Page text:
Saturday, 13 February 2016

Leonard Fordham Ivall (1912-91), Architectural Consultant

Leonard was my second cousin, once removed. He was, like me, descended from David Ivall (1816-67), a journeyman coachmaker.

Leonard Fordham Ivall was born on August 14th 1912 in Hampstead. He was the third of four children (2 girls and 2 boys) of William Charles Ivall (1883-1968), an accountant, and his wife Florence Bessie nee Endean (1885-1960). Fordham was the maiden name of Leonard’s paternal grandmother Matilda (1858-1921).

The 1911 census shows Leonard’s parents at 87 Constantine Road, Hampstead. Electoral registers from 1918 to 1925 list their address as “Newlyn”, Hampton Road, Buckhurst Hill, which is in NE London, near Chingford. In 1926 the family moved to "Hampton House", Hampton Road. In 1930 and 1931, their address is given as 71 Hampton Road, Chingford.

Leonard’s mother came from a Cornish family and so he often visited Cornwall for holidays. In 1937 Leonard married Ivy Dorothy Scott in Truro. He was aged 25, she was 21, born in Plymouth. They had a son in 1938. The 1939 national register shows Leonard, an architect and land surveyor, and Ivy living at 15 Trevellance Way, Watford. Leonard practiced as an architect but he never qualified; it would perhaps be more correct to describe him as an architectural consultant. One of his first commissions was for a bungalow in St Agnes, Cornwall, for his parents - they moved to it after his father’s retirement.

The following info about Leonard's war service comes from a nephew of his
"He joined up in November 1939 and served in the North Somerset Yeomanry.  Surprisingly, that was still a cavalry unit at that time:  they sailed to Palestine in Feb. 1940 and served mounted in the Syrian campaign during 1941, losing ten men at the battle of Maza Ridge (information from the Light Infantry office at Taunton).  However there was an acute shortage of signal personnel in the Middle East theatre and the whole of the N.S.Y. was amalgamated with a Royal Signals unit in July 1942.  They must have served with the Eighth Army in the North Africa campaign, as Len was awarded the Africa Star with Eighth Army emblem.  He appears to have returned to the UK in August 1943, as there is disembarkation leave recorded in his paybook, and his unit was apparently moved to Europe in November 1944 (after embarkation leave), as he was also awarded the France and Germany Star. I have his medals (as above, plus 1939-45 Star, Defence medal and Victory Medal) and his paybook."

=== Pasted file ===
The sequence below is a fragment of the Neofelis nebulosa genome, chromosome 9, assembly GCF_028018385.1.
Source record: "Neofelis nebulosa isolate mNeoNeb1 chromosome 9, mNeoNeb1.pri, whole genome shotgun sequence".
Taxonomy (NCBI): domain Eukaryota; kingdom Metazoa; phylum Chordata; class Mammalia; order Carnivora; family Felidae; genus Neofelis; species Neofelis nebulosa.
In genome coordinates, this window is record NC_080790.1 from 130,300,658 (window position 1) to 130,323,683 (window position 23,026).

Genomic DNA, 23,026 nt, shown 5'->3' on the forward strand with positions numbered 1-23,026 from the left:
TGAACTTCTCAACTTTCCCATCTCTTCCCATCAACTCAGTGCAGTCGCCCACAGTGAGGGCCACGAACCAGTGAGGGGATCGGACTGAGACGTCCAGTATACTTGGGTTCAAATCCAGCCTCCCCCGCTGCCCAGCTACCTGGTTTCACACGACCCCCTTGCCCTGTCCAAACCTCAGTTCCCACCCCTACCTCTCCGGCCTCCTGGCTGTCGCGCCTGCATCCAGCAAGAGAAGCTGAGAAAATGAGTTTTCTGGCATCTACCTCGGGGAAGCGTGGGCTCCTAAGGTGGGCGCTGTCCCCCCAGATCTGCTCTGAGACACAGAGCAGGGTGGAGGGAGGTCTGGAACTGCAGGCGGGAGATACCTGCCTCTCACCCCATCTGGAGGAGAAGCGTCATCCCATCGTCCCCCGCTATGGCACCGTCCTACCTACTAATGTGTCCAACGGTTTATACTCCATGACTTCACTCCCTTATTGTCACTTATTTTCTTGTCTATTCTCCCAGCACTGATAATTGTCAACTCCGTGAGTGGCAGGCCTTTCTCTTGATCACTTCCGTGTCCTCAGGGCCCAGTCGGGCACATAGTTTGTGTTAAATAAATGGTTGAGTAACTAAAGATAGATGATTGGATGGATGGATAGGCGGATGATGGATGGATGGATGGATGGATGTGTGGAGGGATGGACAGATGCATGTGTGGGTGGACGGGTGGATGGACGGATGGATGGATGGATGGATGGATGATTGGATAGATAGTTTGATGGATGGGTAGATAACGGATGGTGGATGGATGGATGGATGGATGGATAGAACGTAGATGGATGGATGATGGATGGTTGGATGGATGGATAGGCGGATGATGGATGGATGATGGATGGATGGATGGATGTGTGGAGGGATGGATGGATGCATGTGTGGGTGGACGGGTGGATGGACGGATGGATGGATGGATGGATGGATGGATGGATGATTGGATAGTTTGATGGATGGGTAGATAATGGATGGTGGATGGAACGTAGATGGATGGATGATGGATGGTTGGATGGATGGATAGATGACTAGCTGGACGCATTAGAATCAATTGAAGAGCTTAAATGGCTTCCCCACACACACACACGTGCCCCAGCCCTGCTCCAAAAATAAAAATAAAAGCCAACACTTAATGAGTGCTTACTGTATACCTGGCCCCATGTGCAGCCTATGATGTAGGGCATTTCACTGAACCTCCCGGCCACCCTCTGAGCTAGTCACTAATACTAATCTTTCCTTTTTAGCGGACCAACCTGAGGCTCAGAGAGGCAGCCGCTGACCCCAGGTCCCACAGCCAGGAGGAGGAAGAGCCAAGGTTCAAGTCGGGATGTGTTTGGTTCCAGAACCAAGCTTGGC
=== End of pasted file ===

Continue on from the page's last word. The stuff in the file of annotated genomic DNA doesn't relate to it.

Leonard during World War 2.

Leonard’s marriage ended in divorce soon after the war ended and he moved to the Moray District in NE Scotland. He married Jemima Paterson nee Green (born 1912), known as “Mina”. She was a widow with three young children. 

Telephone directories show Leonard running a business supplying materials to artists at 23 South Street, Elgin in 1949. He is shown as an architect at 23 Grant Street, Cullen from 1955 to 1960, an architectural consultant at 4 Seafield Street, Cullen from 1961 to 1963 and at 8 Batchen Street, Elgin from 1964 to 1972. His residence from 1955 to 1972 was Culoran, Stotfield, Lossiemouth. 

Leonard later became a trout farmer. The following item was published in a national newspaper in 1978.
In 1984, Leonard had “Carousel”, a book of poems, illustrated by his brother Dennis, published.
The poems are mostly humourous. An example of a short one from the book is:

My neighbour’s grass is always green,
With not a daisy to be seen,
No clover patch, no chicken weed,
No dandelion, gone to seed.
It’s neat and trim and nicely mown,
With no bare patches to be sown,
In fact, it’s what a lawn should be
For sitting on and taking tea.
My garden lawn, I must confess,
Is not like that, it’s just a mess.

Leonard died on 21 August 1991 in Elgin aged 79. His wife Mina died in 2002. They are buried together in Elgin Cemetery.
Leonard's grave

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